Monday, September 23, 2013

Apple Picking

Dad went apple-picking the other day to a local orchard.

"Do you remember when we went?" I asked him.  "We went with cousins Glenn and Ricky."  [In the fall of sixth grade]. 

"Your mother and I took you also when you were in nursery school," he replied.  "You and another little girl that you got along with.  "But I don't know who it was."

I nodded but I sort of thought that he was mixing me up with one of the other sibs.  I was hardly a social butterfly at that age.  My company wasn't sought after.  I was quiet and I kept to myself.   I hope that whoever he'd taken apple-picking in nursery school had fun.  Because it wasn't me.

sapphoq on life

Thursday, September 12, 2013


As my dad's Lewey Body Dementia continues its' relentless spiral progression, I feel like his "world" is shrinking.  I have no other words to describe this feeling.  Dad was a world-class traveler.  He went to many places, had an International Driver's License, was familiar with many cultures and customs, knew how to do so many things.  Last week, we took a trip to the cell phone store and the diner and the new Walmart's down the road.  All three businesses were along the same highway, barely five miles from his present adult supervised living house.  Four hours later, Dad was sated from a delicious lunch but also quite tired.  He does not know what county he lives in-- although so far he does know the state-- nor his address. 

Dad got here "too late."  Too late for me to take him to all the places that I know and love.  Too late to go hiking in the woods, to become familiar with the birds that visit my backyard, to even take a road trip to a scenic overlook he had taken me to years ago when I was a young child.  Certainly too late to swim in the local lakes and creeks, to enjoy my half-grown cat retrieving his toy mouse, to go to a local pig roast or ride in the sidecar of a friend's motorcycle.  Too late to discover old foundations and abandoned towns, to explore quaking bogs and deserted farmland, to take the happy well-behaved trained dog for a walk around the neighborhood.  I had longed to do these things with Dad.  He was not interested in visiting or was unable to.  Working six days a week, raising a child in his old age, endeavoring to salvage a stormy marriage all conspired against our getting together "here."  Instead, I visited "there."

When the dementia forced his marital death throes, Dad did make it "here" for a summer and an autumn but then went back to the wife who left him alone for Thanksgiving and divorced him shortly after.  He made it "here" again when his [newly] ex-wife went off on vacations several times and he could no longer be trusted to live in the condo alone for even a week.  [Yet the leased car remained in his possession.  Go figure].  Even during the five months that Dad lived with us several years ago, it was already too late.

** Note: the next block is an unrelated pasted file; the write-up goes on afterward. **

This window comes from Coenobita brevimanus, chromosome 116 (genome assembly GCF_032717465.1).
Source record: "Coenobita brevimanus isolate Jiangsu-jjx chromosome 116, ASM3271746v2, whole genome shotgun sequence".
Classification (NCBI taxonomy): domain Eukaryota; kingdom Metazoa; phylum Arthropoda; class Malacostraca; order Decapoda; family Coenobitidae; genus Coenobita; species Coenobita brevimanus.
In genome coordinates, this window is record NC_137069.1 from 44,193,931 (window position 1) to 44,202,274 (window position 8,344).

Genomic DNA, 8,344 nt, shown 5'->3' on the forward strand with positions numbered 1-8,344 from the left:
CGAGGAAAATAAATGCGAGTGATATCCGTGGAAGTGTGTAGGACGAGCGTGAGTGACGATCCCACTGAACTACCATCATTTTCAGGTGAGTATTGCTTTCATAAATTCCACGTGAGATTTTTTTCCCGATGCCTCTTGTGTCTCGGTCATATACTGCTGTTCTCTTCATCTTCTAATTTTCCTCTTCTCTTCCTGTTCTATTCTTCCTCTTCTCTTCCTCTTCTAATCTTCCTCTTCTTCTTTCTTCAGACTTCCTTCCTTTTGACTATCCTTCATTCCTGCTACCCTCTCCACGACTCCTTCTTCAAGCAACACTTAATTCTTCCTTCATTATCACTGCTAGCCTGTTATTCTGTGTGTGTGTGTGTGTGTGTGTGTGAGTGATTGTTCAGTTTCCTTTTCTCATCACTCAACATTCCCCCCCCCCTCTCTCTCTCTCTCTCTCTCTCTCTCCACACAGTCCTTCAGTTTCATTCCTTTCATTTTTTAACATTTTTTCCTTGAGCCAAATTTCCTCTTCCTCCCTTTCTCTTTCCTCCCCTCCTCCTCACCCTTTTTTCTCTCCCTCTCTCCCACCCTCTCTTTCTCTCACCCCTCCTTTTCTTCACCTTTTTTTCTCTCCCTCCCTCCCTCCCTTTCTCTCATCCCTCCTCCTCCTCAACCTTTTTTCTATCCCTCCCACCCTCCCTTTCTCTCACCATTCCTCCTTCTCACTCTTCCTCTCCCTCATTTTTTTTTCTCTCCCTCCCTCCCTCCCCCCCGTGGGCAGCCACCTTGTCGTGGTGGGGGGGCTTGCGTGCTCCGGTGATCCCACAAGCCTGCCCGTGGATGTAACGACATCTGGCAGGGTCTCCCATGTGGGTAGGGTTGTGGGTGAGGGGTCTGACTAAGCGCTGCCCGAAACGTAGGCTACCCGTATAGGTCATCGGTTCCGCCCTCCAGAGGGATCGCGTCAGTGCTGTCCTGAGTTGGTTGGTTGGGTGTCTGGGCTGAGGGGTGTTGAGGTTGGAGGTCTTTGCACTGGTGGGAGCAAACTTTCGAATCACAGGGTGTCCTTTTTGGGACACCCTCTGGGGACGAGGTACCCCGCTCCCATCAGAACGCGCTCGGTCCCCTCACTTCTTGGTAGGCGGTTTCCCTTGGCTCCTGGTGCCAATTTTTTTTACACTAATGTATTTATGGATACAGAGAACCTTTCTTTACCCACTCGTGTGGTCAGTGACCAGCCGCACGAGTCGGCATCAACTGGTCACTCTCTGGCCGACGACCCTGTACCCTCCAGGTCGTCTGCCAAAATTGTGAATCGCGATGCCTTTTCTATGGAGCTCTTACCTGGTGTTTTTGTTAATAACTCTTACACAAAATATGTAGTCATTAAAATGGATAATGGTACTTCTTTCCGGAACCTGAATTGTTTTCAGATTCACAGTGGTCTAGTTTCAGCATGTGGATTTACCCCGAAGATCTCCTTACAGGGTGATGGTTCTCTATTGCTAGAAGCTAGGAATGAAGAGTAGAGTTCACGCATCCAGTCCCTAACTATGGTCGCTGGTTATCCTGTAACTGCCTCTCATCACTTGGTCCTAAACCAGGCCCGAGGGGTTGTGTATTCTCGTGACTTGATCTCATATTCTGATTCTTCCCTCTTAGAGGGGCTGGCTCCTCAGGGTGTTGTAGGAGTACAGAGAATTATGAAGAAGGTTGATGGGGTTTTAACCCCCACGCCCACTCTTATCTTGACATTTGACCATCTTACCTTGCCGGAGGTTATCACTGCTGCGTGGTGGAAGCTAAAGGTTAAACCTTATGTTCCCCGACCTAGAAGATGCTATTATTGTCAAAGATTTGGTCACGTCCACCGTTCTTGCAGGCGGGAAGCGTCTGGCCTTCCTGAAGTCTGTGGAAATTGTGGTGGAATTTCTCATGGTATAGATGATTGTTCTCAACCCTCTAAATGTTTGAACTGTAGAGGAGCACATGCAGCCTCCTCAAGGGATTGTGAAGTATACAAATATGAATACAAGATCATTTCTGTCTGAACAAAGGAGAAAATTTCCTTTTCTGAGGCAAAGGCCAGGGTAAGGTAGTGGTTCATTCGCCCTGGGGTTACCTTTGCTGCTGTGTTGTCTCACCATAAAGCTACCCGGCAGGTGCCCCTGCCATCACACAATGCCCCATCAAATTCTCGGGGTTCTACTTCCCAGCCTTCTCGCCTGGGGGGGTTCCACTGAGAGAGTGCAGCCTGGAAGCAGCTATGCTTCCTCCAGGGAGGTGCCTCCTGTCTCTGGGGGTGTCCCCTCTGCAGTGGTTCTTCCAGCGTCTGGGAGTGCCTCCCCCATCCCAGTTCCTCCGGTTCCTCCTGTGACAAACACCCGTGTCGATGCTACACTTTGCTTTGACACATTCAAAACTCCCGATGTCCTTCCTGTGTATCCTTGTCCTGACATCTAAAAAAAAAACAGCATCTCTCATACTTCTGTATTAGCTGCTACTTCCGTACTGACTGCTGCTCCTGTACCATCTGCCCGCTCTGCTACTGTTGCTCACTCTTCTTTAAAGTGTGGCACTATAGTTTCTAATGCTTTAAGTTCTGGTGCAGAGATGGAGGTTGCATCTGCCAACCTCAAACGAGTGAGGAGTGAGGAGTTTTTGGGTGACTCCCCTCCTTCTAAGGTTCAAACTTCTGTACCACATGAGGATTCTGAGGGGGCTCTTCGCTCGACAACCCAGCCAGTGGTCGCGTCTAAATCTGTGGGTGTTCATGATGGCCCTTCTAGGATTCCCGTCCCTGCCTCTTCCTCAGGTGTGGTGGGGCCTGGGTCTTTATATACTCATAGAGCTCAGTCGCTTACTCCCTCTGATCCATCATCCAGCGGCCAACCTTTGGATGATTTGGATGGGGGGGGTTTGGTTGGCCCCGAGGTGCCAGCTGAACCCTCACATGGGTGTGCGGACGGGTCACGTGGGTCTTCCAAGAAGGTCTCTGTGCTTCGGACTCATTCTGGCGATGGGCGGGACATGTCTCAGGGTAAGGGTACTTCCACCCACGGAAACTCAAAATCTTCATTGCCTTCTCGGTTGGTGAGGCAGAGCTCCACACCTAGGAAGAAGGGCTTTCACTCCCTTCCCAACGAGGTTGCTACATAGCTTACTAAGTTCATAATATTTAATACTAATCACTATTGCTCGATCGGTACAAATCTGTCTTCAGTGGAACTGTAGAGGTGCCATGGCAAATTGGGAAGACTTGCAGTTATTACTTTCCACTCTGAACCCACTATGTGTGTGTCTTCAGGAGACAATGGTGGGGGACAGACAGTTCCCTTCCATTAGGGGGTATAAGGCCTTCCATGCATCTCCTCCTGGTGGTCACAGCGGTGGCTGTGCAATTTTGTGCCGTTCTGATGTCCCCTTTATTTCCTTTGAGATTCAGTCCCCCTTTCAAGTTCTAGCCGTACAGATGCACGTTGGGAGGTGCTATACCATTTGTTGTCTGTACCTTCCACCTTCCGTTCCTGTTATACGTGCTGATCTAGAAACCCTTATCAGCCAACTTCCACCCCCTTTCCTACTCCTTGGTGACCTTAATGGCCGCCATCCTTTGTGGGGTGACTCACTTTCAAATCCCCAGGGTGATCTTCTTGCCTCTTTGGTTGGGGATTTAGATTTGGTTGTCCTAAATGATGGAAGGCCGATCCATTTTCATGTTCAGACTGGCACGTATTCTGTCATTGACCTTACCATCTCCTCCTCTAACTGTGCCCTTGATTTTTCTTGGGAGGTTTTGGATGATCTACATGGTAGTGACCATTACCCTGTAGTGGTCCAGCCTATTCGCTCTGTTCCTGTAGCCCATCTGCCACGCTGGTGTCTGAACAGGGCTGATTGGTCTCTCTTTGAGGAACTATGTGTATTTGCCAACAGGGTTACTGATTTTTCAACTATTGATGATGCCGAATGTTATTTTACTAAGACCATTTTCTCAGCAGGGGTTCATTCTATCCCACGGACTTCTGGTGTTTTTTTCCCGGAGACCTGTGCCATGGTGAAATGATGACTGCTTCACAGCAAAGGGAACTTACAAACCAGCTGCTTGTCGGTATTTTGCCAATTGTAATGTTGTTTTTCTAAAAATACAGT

Dad was in no shape then to stroll with my dog around the neighborhood or even walk alone in my neighborhood.  He managed a short walk along a paved bike path one day.  He didn't understand my haphazard garden plots.  He did sit on the deck with me once in awhile but was unable to focus on the birds at the feeders nearby.  

When the ex-wife broached the subject of us looking after Dad so she could go on well-deserved vacations, I insisted that the leased car remain "there."  We met at a half-way point and exchanged Dad and his suitcase between us.  When Dad came up this last time "for good," he reluctantly moved from our home into adult supervised living.  My guilt was tremendous.  But I knew that I was not equipped to handle Dad, give him the routine he needed, or the safety he required.

Dad was able to reminisce.  He could recall shared experiences from my childhood, he told stories about his own growing up, he recounted some of his travels.  He is losing the ability to reminisce now.  I noticed it the other day at the local diner.  No, he didn't remember the incident I was talking about.  The blank look clued me into the certain knowledge that he had no idea at all what I was talking about.  Time has become immediate. 

Sunday I celebrated thirty three years of continuous clean time free from the slavery of active drug [including the drug alcohol] addiction.  For the first time in a very long time, I did not tell Dad about this particular anniversary.  I knew that his world had shrunk.  His world no longer includes the stuff of memories.  He is living from moment to moment.  "I want a hot dog" is something he is still able to tell the waitress.  When asked by the waitress if he wants relish, he is able to respond with a negative.  He cannot think about chopped onions on his own.  I think for him, and again he indicates that he does not want them on his hot dog.  

We talk about the weather.  We talk about the new cell phone that he was forced to purchase because "we no longer make batteries" for his six year old cell phone.  Dad is concerned that he won't be able to plug the charging cord into the new one.  [The old cellie had a charging stand].  He says, "This store is too big.  I don't want to shop here," when taken to the new Walmart.  This is the Walmart that he begged to go to.  It is too big.  It is beyond him physically.  The aisles stretch out into infinity.  [No, he will not use the electric get around chair offered by the store].  The stores will have to be smaller now on the rare occasion that he agrees to leave the house.  I can adjust.  It's alright.

Dementias suck.  They make the world smaller.  They wreck havoc with memories and relationships and with life itself.  I know enough to know that I am losing one person by degrees.  Dad is losing everyone.  Dad is losing everything.  Dad is losing time and place.  There is nothing I can do except to be there when he falls.

sapphoq on life